Her smartphone pings as she exits from the Chandni Chowk Metro station and hails a cycle rickshaw. It is an email from her team asking for changes in her presentation. Unlike earlier, when she’d have to wait to reach her desk to get any work done, Gupta opens the PowerPoint file from OneDrive on her phone. As the rickshaw snakes through the narrow lanes of the original walled city of old Delhi, she makes the changes and shares the new file with her team.
“For customers, banking has transformed completely. But technology has also made the life of employees’ smoother, and tension-free,” she says as she gets off at the 200-year-old heritage building that was once a palace belonging to Begum Samru. The building is a fitting location for SBI, which also traces its roots to pre-Independence India, with the formation of the Bank of Calcutta in 1802.
Gupta is one of the 263,000 employees at SBI, who are reaping the benefits of a modern workplace. This is the story of how one of the oldest banks in the world embarked upon a digital transformation journey for more than quarter-of-a-million employees, who serve over half-a-billion customer accounts.
As with any organization with the scale and size of SBI, different technology solutions implemented at different times meant that most solutions were not talking to each other while some were archaic.
Emails were taking hours to get delivered and employees had to clear their inboxes frequently to ensure they had enough space for new emails to come. Documents were being shared as attachments with multiple versions getting created. There was no Global Address List and most employees could not access the official intranet network on their phones – they had to be on their desk, in front of their PC to do anything.
Things were even more difficult for senior employees, who had to travel to various branches for meetings as they could not remotely check-in. Teams in different branches, even in big cities, had no seamless way to connect with each other.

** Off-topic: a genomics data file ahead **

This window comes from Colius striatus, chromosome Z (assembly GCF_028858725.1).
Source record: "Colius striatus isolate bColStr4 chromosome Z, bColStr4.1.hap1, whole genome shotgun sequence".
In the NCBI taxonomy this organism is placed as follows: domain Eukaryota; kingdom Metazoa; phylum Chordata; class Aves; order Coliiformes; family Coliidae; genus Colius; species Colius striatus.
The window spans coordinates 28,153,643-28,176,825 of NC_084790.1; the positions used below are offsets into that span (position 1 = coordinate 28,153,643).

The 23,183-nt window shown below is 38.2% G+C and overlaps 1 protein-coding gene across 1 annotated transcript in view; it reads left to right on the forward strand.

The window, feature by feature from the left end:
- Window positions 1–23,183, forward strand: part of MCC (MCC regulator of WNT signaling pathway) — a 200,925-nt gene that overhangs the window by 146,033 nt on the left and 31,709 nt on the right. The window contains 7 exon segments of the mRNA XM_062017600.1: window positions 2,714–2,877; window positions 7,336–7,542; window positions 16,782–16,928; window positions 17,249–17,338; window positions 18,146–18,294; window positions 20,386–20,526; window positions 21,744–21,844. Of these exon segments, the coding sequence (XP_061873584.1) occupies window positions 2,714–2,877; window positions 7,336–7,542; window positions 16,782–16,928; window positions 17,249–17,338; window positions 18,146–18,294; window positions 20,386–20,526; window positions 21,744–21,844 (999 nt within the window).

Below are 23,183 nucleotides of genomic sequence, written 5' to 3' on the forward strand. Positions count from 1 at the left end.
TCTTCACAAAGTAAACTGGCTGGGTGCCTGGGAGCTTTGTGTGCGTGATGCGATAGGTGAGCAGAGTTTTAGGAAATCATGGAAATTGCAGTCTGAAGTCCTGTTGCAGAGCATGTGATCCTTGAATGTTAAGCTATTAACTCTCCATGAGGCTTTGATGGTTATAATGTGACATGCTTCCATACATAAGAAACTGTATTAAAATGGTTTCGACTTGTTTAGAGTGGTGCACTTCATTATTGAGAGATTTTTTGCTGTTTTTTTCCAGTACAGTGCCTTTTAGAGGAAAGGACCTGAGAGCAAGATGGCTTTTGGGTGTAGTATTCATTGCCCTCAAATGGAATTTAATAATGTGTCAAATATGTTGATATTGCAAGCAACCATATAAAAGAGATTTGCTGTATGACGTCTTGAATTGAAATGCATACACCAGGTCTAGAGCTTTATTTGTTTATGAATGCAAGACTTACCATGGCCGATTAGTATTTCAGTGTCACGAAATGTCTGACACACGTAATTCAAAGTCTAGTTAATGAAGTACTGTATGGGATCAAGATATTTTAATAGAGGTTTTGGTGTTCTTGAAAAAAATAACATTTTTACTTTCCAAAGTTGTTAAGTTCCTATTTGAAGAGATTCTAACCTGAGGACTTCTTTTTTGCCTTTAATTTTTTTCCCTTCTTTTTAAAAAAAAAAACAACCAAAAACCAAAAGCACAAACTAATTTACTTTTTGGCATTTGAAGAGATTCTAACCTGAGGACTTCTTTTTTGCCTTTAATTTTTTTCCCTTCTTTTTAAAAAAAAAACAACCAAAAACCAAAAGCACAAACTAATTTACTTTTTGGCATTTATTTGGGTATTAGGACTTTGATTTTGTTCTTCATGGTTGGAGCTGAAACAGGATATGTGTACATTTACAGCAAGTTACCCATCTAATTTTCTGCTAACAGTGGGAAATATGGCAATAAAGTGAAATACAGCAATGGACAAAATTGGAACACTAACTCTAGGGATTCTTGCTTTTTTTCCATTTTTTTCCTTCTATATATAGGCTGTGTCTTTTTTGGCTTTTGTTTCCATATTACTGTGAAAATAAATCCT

It was becoming clear to the senior leadership that for a behemoth like SBI, workplace transformation was essential to fulfill the service expected by its 500 million customer accounts, and to retain its leadership position in the super-competitive banking sector in India.
“It was vital to take digital transformation to our workforce – empowering them to become digitally enabled. We had to ‘Hit Refresh’,” says Arundhati Bhattacharya, who recently retired as SBI’s Chairperson and who had initiated the digital transformation at the bank.
The need of the hour
SBI required a solution that would address three key challenges. An integrated platform approach for all productivity requirements; simple to apply use-cases allowing for employees even in remote areas to be included; and an agile platform leveraging cloud that would give the bank the scale of operations required. Additionally, it was important to give employees a seamless experience across various devices like mobiles, tablets and PCs.
Microsoft’s modern cloud technology fitted perfectly with SBI’s vision of a contemporary workplace. Microsoft assessed the work environment and created role-based access profiles, including all employees from Chief Managers to Officers, clerical staff and other categories of employees, even those who have retired. Today, 263,000 SBI employees are on Office 365, using services like Exchange Online, OneDrive, Skype for Business, SharePoint Online, among others as a part of their daily work tools.
“The mobility solution from Microsoft helps us exercise continuous control over all the enabled devices. Our employees will now experience a modern digital workplace platform that will empower them to collaborate effectively from any device anywhere (Android, iOS, Mac and Windows), provide an integrated experience and reduce complexity,” says Mrityunjay Mahapatra, Deputy Managing Director & Chief Information Officer, SBI.
“We are excited about our partnership with Microsoft. As India’s economy continues to grow, the BFSI sector needs to be well-equipped to address the dynamic market pressures and evolving industry needs. It has become imperative to transform technologically to sustain a competitive edge. A digital culture shift, designing a modern workplace that harnesses digital intelligence and enabling mobility are key aspects. Microsoft’s cutting-edge technology is helping us lead this digital transformation by making it part of our DNA,” says Rajnish Kumar, Chairman, SBI.
On ground zero
At SBI’s Chandni Chowk branch, in the meanwhile, Gupta’s presentation went off better than expected. “The work in banking is the same, but the way we have do it is different. Everyone’s productivity has increased. We are doing the same work with more enthusiasm,” says a beaming Gupta.
As she prepares to leave for home to spend time with her daughter and family, we ask her what her ideal workplace of the future would be. She closes her eyes, “There may be a point in future, where I may close my eyes and imagine myself in office and I will be in office.”
Well, who knows what the future has in store?